Blame structural reform, not OBE

Letters, Normal

The National – Thursday, December 9, 2010

MANY people are criticising the OBE because they think that it is the prime factor that is causing the decline in the learning system.
As a teacher, I think that the root cause of the decline is the structural reform in the whole education reform package.
We first have to understand the differences between OBE and structural reform.
OBE (outcomes-based education) is merely the curriculum.
Specifically, OBE is the point to which a learner has to learn within a 40-minute lesson or after the completion of the academic year once the prescribed curriculum is fully implemented.
In other words, OBE substituted objective-based education.
The structural reform is the arrangement of grades in the school setting where we have Grade 1 being phased out and pushed back to the elementary level and primary schools now teach Grade 3 to Grade 8 while high schools take Grades 9-12.
As such, we now have at least four times more elementary schools than primary schools.
This has boosted the demand for teachers when the country is facing a shortfall of teachers.
The pressure has led to Grade 10 dropouts becoming elementary teachers.
However, their training is posing a threat to the learning outcome as courses they take are very intensive and made in a very short period.
Tok ples or tok pisin is the only medium of communication used in the elementary schools, which is the contributing factor to the poor command of both written and spoken English.
This is also evident among new high school teachers who graduated with a bachelor’s degree in education.
Many of them have a poor command of English.
The Grades 7 and 8, which were once taught by the qualified high school teachers, were pushed back into the primary schools.
The primary school teachers who went to the teachers colleges with C and lower grades attained from their secondary schools are not competent to teach.
The Grades 7 and 8 subjects are more difficult and teachers must be qualified to teach.
The same goes for higher grades.
More than 90% of our secondary schools do not have science laboratories for the three main subjects – biology, chemistry and physics.
Many of our schools are run-down and there is hardly any maintenance.
As a result, our Grades 11 and 12 students struggle when it comes to doing lab work.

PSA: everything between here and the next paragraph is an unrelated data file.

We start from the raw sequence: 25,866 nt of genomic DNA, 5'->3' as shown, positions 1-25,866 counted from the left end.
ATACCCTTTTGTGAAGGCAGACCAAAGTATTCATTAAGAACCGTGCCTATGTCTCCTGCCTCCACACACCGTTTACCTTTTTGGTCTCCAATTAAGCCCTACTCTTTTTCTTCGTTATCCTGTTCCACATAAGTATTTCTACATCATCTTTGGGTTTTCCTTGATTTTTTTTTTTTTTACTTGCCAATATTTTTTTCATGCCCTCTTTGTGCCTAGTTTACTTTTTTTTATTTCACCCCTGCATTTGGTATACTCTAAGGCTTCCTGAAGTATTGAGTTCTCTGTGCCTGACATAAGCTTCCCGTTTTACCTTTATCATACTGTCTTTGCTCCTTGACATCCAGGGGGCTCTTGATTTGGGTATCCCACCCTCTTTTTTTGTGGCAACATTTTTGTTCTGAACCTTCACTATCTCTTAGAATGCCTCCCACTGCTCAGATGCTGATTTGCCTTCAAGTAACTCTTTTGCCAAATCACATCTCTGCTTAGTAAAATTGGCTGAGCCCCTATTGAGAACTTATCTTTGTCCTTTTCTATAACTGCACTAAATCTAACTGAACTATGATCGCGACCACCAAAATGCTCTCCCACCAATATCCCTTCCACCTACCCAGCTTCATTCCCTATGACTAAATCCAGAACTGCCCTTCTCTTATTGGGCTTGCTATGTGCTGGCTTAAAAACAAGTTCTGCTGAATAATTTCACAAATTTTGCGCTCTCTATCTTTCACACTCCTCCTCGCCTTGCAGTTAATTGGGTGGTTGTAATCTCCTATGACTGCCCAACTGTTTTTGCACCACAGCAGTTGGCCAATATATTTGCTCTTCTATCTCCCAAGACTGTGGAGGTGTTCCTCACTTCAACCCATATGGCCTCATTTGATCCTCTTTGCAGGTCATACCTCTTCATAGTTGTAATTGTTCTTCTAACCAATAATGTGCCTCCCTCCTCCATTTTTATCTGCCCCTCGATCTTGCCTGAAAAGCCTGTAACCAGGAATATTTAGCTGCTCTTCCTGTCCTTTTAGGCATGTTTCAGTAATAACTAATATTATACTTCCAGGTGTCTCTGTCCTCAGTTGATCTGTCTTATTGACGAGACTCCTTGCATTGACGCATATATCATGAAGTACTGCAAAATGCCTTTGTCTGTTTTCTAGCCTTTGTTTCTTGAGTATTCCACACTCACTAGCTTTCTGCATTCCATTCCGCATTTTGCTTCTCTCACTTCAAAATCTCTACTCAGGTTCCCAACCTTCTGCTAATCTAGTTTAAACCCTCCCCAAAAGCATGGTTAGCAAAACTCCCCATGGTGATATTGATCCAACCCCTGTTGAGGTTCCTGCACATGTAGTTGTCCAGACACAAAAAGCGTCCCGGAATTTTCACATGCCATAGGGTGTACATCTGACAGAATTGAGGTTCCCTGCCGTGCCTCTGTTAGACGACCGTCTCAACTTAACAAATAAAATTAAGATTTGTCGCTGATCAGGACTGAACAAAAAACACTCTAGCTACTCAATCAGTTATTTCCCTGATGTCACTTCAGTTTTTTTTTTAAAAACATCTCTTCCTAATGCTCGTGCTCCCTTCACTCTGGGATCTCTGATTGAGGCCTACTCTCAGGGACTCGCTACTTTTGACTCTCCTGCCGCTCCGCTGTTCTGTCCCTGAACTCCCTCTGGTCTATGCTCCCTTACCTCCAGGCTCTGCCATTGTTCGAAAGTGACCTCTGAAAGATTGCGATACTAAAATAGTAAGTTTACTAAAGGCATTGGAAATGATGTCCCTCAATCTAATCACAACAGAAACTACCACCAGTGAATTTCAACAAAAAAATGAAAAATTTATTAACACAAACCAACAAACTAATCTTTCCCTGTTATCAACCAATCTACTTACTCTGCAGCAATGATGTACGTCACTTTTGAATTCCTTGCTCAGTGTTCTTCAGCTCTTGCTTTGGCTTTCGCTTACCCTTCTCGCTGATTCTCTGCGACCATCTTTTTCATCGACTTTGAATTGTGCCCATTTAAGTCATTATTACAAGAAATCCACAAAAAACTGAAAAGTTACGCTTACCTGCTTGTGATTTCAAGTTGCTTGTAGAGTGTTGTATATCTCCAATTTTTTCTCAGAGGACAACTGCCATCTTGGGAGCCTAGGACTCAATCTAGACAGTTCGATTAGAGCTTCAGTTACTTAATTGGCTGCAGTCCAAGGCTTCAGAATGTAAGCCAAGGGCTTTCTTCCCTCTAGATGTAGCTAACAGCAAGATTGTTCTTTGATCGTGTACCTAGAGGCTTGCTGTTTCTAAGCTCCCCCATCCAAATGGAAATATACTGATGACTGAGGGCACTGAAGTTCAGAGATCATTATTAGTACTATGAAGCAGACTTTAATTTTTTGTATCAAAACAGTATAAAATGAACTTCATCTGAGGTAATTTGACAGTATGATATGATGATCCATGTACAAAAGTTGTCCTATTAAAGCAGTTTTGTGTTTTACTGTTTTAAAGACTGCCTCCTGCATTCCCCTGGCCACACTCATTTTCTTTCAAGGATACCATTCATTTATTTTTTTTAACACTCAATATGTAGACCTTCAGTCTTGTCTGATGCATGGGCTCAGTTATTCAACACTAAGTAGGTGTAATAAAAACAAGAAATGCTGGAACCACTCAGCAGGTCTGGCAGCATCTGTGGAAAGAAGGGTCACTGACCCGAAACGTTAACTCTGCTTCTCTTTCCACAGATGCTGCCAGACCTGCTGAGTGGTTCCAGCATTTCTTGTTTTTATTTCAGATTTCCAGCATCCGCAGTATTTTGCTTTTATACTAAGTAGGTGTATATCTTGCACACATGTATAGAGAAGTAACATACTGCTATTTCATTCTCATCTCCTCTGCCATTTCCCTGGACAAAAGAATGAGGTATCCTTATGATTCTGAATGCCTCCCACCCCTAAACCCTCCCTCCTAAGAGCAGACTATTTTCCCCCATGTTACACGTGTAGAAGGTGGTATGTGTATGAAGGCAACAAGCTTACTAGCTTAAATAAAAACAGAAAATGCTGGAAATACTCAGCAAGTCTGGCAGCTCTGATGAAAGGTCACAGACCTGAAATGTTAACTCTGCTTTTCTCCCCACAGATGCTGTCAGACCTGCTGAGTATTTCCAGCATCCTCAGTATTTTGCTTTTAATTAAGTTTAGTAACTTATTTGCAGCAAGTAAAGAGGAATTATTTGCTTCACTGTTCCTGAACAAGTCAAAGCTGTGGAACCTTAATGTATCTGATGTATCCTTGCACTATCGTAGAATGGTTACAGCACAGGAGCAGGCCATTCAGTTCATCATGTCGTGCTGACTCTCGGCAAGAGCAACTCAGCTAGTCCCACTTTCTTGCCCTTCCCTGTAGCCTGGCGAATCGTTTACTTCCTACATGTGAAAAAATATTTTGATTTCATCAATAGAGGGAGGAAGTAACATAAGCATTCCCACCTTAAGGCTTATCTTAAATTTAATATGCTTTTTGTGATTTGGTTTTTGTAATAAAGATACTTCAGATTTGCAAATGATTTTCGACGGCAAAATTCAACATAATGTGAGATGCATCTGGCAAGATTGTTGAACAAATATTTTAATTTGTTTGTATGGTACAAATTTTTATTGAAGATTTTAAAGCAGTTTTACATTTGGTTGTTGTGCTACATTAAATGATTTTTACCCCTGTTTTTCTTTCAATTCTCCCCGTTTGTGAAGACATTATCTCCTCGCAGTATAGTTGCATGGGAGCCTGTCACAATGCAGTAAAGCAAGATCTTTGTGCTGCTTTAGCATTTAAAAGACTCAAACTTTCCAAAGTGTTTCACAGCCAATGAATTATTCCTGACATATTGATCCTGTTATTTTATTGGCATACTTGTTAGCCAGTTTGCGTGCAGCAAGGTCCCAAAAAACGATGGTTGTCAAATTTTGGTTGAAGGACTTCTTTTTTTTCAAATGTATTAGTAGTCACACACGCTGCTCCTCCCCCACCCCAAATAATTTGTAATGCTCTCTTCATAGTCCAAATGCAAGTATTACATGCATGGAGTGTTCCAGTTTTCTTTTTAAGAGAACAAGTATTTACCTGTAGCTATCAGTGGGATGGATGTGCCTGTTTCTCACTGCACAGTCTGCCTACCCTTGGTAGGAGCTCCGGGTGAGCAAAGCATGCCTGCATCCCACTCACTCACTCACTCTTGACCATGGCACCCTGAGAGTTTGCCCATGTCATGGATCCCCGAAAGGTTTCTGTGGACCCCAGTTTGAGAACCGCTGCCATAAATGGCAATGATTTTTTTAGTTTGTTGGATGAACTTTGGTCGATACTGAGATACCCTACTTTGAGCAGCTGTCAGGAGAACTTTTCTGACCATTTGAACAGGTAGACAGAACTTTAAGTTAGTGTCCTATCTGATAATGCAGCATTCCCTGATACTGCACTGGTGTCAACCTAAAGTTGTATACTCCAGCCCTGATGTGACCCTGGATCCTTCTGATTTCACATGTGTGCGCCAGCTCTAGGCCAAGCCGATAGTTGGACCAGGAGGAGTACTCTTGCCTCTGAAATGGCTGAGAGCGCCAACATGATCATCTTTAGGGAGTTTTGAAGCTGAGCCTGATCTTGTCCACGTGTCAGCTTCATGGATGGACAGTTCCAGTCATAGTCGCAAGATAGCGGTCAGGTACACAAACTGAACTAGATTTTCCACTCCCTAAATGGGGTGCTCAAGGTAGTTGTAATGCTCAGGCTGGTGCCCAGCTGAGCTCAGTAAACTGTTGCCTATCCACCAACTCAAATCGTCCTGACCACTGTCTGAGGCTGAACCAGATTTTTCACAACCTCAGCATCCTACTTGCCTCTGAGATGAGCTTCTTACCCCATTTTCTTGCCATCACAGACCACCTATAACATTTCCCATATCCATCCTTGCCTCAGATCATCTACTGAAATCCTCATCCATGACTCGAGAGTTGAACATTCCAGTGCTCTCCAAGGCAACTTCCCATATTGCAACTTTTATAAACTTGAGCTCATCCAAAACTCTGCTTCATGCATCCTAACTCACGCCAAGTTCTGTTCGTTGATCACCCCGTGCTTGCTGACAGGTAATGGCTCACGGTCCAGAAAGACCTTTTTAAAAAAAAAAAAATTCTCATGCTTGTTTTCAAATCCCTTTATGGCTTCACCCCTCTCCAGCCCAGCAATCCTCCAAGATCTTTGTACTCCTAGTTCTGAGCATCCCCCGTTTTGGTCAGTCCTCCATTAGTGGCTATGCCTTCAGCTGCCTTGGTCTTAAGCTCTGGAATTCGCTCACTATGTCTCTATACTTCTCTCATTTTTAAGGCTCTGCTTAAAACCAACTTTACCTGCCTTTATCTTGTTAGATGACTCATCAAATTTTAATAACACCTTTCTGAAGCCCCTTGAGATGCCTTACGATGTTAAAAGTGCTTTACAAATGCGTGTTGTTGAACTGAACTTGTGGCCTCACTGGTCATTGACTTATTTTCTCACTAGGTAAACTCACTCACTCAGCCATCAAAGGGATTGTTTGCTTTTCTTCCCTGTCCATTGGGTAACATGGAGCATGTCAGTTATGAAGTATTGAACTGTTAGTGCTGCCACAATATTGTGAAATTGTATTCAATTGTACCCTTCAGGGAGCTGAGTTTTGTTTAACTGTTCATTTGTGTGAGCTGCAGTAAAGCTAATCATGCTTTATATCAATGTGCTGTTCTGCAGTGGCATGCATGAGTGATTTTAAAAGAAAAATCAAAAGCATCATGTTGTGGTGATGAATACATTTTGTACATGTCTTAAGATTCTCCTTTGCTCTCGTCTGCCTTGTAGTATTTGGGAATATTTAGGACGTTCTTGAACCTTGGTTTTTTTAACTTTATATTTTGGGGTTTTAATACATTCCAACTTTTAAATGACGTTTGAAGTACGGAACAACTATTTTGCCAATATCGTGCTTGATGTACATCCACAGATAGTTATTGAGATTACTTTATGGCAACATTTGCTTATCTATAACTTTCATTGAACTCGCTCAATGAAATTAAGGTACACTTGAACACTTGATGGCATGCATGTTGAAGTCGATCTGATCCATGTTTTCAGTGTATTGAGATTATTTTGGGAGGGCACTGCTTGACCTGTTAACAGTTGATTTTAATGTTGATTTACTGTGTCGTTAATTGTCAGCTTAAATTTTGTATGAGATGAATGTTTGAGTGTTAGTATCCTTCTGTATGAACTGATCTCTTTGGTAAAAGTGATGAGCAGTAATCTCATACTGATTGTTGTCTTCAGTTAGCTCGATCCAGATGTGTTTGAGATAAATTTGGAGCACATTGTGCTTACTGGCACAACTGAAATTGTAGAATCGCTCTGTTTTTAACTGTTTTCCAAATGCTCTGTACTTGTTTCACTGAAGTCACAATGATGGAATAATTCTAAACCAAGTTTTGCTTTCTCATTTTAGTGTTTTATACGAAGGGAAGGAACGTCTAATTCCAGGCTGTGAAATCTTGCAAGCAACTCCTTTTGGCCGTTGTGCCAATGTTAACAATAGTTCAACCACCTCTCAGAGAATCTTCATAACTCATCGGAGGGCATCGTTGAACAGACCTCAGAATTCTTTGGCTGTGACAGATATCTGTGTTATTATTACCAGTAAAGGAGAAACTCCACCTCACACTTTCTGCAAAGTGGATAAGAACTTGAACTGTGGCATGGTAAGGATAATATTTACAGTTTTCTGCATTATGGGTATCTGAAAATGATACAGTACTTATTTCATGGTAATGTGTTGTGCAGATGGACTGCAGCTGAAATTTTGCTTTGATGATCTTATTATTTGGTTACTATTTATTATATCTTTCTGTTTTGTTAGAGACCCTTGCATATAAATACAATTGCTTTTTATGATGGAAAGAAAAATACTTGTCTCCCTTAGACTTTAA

Our schools need infrastructural development to create favourable and conducive learning environment for Grades 11 and 12students.
The sad part is some high schools are being declared secondary schools to gain political support from their people although many of the schools do not have the necessary facilities to cater for the students’ needs.
My suggestion is to scrap the elementary system as it is the main cause of the deterioration in the learning process, particularly the proficiency of the English language.
If it is to be maintained, the government should establish a university or a college that cater solely for early child-minding courses so that our elementary teachers can get their training there.
Another option is the current elementary teachers should undergo training in Australia as it offers degrees in elementary education.
We need elementary teachers who are competent and qualified.
By this, I mean they must have all the motivating skills, ability to apply a variety of teaching strategies, be innovative and creative being a role model, etc.
The elementary teachers must put emphasis on English as the only medium of communication and teaching.
In summary, OBE is not the only contributing factor to the downfall in students’ learning.
The trend will continue even if the OBE curriculum is amended or abandoned.
The fact is 80% of the decline in the learning process is structural reform.
Abolish the newly introduced structure, and revert to our old structure of education because it did not fail those of us who were educated under the old structure.


Joel Rare
Kaupena, SHP